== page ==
Using Matlab Solving Ordinary Differential Equations Analytically (by T. Gu)

Click here to see numerical tools with graphical user interface developed by T. Gu

Matlab can solve linear ODE's or ODE systems with or without initial/boundary conditions. Do not expect Matlab to solve nonlinear ODE's which typically have no analytical solutions. Matlab version R12 and later treats y as default function symbol and t as default variable symbol. Earlier version treats x as default symbol.

Example 1.  d2y/dx2 -2dy/dx -3y=x2
>> dsolve('D2y - 2*Dy - 3*y=x^2', 'x')
ans =
Example 2. d2y/dx2 -2dy/dx -3y=x2, with y(0)=0, and y(1)=1. 
>> dsolve('D2y - 2*Dy - 3*y=x^2','y(0)=0, y(1)=1','x')
ans =
Example 3. d2y/dx2 -2dy/dx -3y=x2, with y(0)=0, and dy/dx =1 at x=1
>> dsolve('D2y - 2*Dy - 3*y=x^2','y(0)=0, Dy(1)=1','x')
ans =
+1/27*(33+1 4*exp(-1))/(3*exp(3)+exp(-1))*exp(3*x)
Example 4.  d2y/dx2 -2dy/dx -3y=0, with y(0)=a, and y(1)=b.
>> dsolve('D2y-2*Dy-3*y=0','y(0)=a, y(1)=b')
ans =
>> pretty(ans)
              (exp(3) a - b) exp(-t)   (-b + a exp(-1)) exp(3 t)
              ---------------------- - -------------------------
                -exp(-1) + exp(3)          -exp(-1) + exp(3)
Example 5.  d2y/dt2+y=4cos(t), y(pi/2)=2pi, dy/dt=-3 at t=pi/2
>> y=dsolve('D2y+y=4*cos(t)' , 'y(pi/2)=2*pi, Dy(pi/2)=-3')
y =
>> simplify(y)
ans =
Example 6.  Solving two ODE's with two initial conditions:
dx/dt =3x+4y, dy/dt =-4x+3y, with x(0)=0, y(0)=1
>> [x,y]=dsolve('Dx=3*x+4*y','Dy=-4*x+3*y','x(0)=0,y(0)=1')
x =
y =
Example 7.  Bessel Equation: x2(d2y/dx2) +x(dy/dx) + (x2-v2)y=0
                 Solution: y=c1Jv(x) + c2Yv(x)
>> y=dsolve('x^2*D2y+x*Dy+(x^2 - v^2)*y =0','x')
y =
Using Matlab Solving Algebraic Equations Analytically

Matlab can be used to solve nonlinear algebraic equations or equation systems. Sometimes only numeric answers are returned. Sometimes, Matlab fails.

Example 1:
>>syms x
>>solve(-x^3 +3*x ==0)
ans =
[       0]
>> numeric(ans)
ans =
Or, use the command "roots" for polynomials
>> roots([-1,0,3,0])
ans =
Example 2:
>>syms x a b
>> solve('log(x)+a^2==b')
ans =
Example 3:
>> T=solve('ln(T)+a^2=b','T')
T =
Example 4: Solving 2 equations simultaneously
>> syms x1 x2
>> [x1,x2]=solve(x1^2+x2==10,x1-x2==2)
x1 =
x2 =

Using MATLAB to Solve for Friction Factor Using Colebrook Formula
Save the following 6 lines into friction.m m-file.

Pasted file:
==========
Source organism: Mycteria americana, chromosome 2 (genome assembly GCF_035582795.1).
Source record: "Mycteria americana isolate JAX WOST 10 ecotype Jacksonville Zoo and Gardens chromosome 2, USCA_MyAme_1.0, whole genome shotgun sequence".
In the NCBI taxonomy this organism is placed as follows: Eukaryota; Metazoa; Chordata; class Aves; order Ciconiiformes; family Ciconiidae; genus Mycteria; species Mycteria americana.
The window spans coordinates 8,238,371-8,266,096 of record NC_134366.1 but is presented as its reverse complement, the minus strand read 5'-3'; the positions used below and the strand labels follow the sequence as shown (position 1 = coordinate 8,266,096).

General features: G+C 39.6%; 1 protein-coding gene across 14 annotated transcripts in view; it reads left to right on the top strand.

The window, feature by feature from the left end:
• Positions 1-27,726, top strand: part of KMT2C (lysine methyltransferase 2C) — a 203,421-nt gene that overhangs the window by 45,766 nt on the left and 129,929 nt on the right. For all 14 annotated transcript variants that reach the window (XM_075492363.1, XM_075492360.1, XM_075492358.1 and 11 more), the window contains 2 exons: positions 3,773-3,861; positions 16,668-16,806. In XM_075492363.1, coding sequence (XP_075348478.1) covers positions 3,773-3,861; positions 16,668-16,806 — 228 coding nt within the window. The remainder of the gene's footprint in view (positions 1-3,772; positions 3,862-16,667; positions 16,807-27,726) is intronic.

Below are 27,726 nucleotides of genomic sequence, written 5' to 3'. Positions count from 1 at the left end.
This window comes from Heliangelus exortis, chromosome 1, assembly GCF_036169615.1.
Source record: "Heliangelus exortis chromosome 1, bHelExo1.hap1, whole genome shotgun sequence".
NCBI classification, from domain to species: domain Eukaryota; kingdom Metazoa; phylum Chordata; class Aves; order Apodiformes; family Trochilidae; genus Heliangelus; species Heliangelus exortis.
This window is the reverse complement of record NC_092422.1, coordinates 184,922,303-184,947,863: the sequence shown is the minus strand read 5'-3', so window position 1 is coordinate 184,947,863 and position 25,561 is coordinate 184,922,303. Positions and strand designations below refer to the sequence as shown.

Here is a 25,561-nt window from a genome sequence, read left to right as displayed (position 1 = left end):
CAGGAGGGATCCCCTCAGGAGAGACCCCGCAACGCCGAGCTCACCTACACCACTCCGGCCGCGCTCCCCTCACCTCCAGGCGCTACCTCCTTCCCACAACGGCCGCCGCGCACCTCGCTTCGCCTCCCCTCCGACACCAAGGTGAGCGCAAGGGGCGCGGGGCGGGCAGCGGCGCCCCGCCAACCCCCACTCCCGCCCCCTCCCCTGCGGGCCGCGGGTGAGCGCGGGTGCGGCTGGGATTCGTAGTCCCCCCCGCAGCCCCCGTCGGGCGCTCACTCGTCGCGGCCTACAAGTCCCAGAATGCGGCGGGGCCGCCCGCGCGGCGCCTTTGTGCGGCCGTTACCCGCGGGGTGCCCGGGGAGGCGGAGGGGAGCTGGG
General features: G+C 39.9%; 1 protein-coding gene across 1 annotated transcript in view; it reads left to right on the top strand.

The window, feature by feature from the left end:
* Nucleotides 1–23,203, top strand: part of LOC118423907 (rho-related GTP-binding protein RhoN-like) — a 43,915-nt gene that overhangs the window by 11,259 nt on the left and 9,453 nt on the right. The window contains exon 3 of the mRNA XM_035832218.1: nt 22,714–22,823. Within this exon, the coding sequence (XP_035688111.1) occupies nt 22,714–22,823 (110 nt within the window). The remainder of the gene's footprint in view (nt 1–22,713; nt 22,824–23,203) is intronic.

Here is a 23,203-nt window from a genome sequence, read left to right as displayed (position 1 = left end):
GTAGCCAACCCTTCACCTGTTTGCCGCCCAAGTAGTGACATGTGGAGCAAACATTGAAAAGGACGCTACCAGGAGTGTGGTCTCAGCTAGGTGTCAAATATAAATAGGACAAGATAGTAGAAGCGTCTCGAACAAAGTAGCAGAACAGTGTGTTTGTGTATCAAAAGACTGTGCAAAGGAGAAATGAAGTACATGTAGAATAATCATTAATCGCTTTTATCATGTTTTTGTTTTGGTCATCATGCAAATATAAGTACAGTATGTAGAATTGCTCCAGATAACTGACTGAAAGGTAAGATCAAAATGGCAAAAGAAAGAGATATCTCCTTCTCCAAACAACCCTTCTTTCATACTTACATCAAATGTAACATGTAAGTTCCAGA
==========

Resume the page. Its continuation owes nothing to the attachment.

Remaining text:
function dummy %this allows you to pack the 5 lines below into a single m-file.
fsolve(@cole, 0.02) %fsolve looks for cole function below. If missing, it looks in current directory.
function y=cole(f)
y=1/sqrt(f)+2*log10(eoverD/3.7 + 2.51/Re/sqrt(f));
Run friction.m in Matlab
f =
Using fsolve for a nonlinear equation system
The problem below is from a multiple pipe system in ChE345 (Fluid Mechanics.)
Save the 7 lines below as a file named fluids.m to be run in Matlab.
function dummy  %This allows you to pack the 6 lines below into a single m-file
fsolve(@mflow,x0)  %fsolve looks for mflow function below. If missing, it looks in current directory.
function z=mflow(v)
z(2)=322 -v(1)^2-0.4*v(3)^2;
z(3)=258 -v(1)^2-0.5*v(2)^2;
Run the m-file to get three velocities. 
>> fluids
ans =
   15.9327    2.8802   13.0526
The same problem can be solved using the solve command.
Save the 5 lines in equations.m m-file.
syms x1 x2 x3
e1=x1 == x2 + x3;
e2=322 == x1^2+0.4*x3^2;
e3=258 == x1^2+0.5*x2^2;
ans =
   15.9327    2.8802   13.0526
    5.6656  -21.2556   26.9212
  -15.9327   -2.8802  -13.0526
   -5.6656   21.2556  -26.9212
"solve" is not as reliable as "fsolve" in MATLAB.
When you copy text from WORD or html to Matlab, be careful! You may carry over some hidden symbols. Use a .txt file. 
Another example using fsolve to solve 6 nonlinear equations
This is for Problem 8.64 on p. 374 of ChE345 (Fluid Mechanics) textbook.
How to solve Homework Problem 8.64* using Matlab's fsolve?
Save the 10 text lines below as solution.m file.
function dummy
function z=fcn(x)
z(1)=x(1)-0.64*x(2)-0.64*x(3);%x(1)=v1, x(2)=v2, x(3)=v3
z(2)=40-102*x(4)*x(1)^2 - 127*x(5)*x(2)^2; %x(4)=f1, x(5)=f2, x(6)=f3
z(3)=60-102*x(4)*x(1)^2 - 255*x(6)*x(3)^2;
z(4)=1/sqrt(x(4))+2.0*log10(1.22e-4 +2.81e-5/x(1)/sqrt(x(4))); %Colebrook for f1
z(5)=1/sqrt(x(5))+2.0*log10(1.52e-4 +3.52e-5/x(2)/sqrt(x(5))); %Colebrook for f2
z(6)=1/sqrt(x(6))+2.0*log10(1.52e-4 +3.52e-5/x(3)/sqrt(x(6))); %Colebrook for f3
Run solution.m in Matlab
ans =
    3.5001    2.6915    2.7774    0.0179    0.0192    0.0191
The answers are:
v1=3.500 m/s, v2=2.692 m/s, v3=2.777 m/s
f1=0.0179, f2=0.0192, f3=0.0191

Factoring a function or number
>> factor(12)
ans =
     2     2     3
>> syms x y     % declare that x and y are symbols
>> factor(x^2-y^2)
ans =
>> factor(x^2-1)
ans =